Japan has contributed to the achievement of the USD 100bn goal yearly until 2020 and commits ‘to maintain the same level of amount beyond 2020’. However, it is important to note that the USD 100bn goal itself is insufficient post-2020. A clear and sustained increase in international climate mitigation finance is thus fundamental in the post-2020 period. In this sense, it is positive that Prime Minister Kishida committed at COP26 to add USD 10bn for climate finance in general and USD 14.8bn for climate adaptation in particular (Reynolds, 2021). But more support is necessary.
Japan is still investing in international fossil fuel projects but is gradually moving away from this. At the G7 summit in 2021 and 2022, Japan joined the commitment to end new public finance of unabated coal power by the end of 2021, and of other fossil projects by the end of 2022 (G7, 2021, 2022). While Japan accordingly cancelled its involvement in the coal power projects in Indonesia and Bangladesh (Nikkei Asia, 2022b), the country is still one of the largest investors in fossil fuels abroad including its support for international oil and gas upstream developments (Christoph Bals, 2022; Kumagai, 2022).
In March 2023, Japan officially launched the Asia Zero Emissions Community (AZEC) initiative, a cooperation framework to help Asian countries ensure energy security while striving towards decarbonisation (METI, 2023b).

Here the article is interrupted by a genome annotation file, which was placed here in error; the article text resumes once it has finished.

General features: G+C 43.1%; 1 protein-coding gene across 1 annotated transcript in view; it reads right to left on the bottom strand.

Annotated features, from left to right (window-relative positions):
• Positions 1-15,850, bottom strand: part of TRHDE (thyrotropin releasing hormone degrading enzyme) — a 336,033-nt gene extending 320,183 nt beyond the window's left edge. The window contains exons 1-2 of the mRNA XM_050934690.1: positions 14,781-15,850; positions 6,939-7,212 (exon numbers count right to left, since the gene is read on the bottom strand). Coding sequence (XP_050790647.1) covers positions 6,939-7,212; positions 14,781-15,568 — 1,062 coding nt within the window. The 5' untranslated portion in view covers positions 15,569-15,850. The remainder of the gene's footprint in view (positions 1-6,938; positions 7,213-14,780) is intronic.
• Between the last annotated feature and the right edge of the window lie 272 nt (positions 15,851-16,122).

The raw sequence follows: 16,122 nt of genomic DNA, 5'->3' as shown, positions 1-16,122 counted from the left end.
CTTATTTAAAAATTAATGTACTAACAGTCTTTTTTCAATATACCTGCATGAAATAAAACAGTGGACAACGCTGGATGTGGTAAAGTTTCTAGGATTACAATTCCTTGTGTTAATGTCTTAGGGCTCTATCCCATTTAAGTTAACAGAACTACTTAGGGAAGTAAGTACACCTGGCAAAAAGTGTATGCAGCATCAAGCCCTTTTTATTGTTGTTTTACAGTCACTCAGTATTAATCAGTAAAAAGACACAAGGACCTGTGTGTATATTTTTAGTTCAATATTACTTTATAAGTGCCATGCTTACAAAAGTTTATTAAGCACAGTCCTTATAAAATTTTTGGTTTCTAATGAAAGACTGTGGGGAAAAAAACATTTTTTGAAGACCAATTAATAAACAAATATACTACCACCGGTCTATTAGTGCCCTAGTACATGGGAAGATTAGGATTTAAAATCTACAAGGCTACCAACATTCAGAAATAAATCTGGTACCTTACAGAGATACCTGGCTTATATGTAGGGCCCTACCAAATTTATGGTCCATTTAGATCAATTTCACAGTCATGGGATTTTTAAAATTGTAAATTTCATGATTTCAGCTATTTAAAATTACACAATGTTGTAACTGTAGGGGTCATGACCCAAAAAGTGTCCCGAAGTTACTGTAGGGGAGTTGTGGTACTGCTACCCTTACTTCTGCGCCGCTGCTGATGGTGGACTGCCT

Under the initiative, Japan will support countries in drawing up roadmaps for energy transitions and help them develop and implement “decarbonisation technologies”. However, these seem to also include carbon, capture, utilisation and storage (CCUS) technologies and hydrogen & ammonia co-firing, as ways to curb emissions in coal fired power plants and gas-fired turbines/boilers (METI, 2023g). While these technologies have a role to play in the transition to net zero, they should only be used in hard-to-abate sectors, certainly not in the power sector, and particularly not as tools designed to curb emissions in coal-fired power plants.
Through the AZEC initiative, Japan is also pushing for further development of LNG infrastructure in the region, as the government seeks to position fossil gas as a transitional fuel (METI, 2023a). However, such investment would further contribute to locking-in carbon-intensive developments: fossil gas needs to be phased out, globally, by only a few years after coal, to keep warming to 1.5˚C
Further information on the CAT climate finance ratings can be found here.
Net zero and other long-term target(s)
We evaluate Japan’s net zero target as: “Poor”
Japan’s 2050 net-zero target was published in October 2020, which was subsequently integrated into the amended Promotion Act of Global Warming Countermeasures in 2021 (Government of Japan, 2021a). The Green Growth Strategy was accordingly revised in June 2021 to provide further information on sector-level roadmaps towards net zero, which was reflected on Japan’s updated Long Term Strategy submitted before COP26 (Government of Japan, 2021c).
However, these documents still lack several details on key elements that ensure effectiveness and transparency of net zero targets and have room for further improvement. For this reason, the CAT rates Japan’s net zero target as “Poor”.
For our full Japan net zero analysis click here.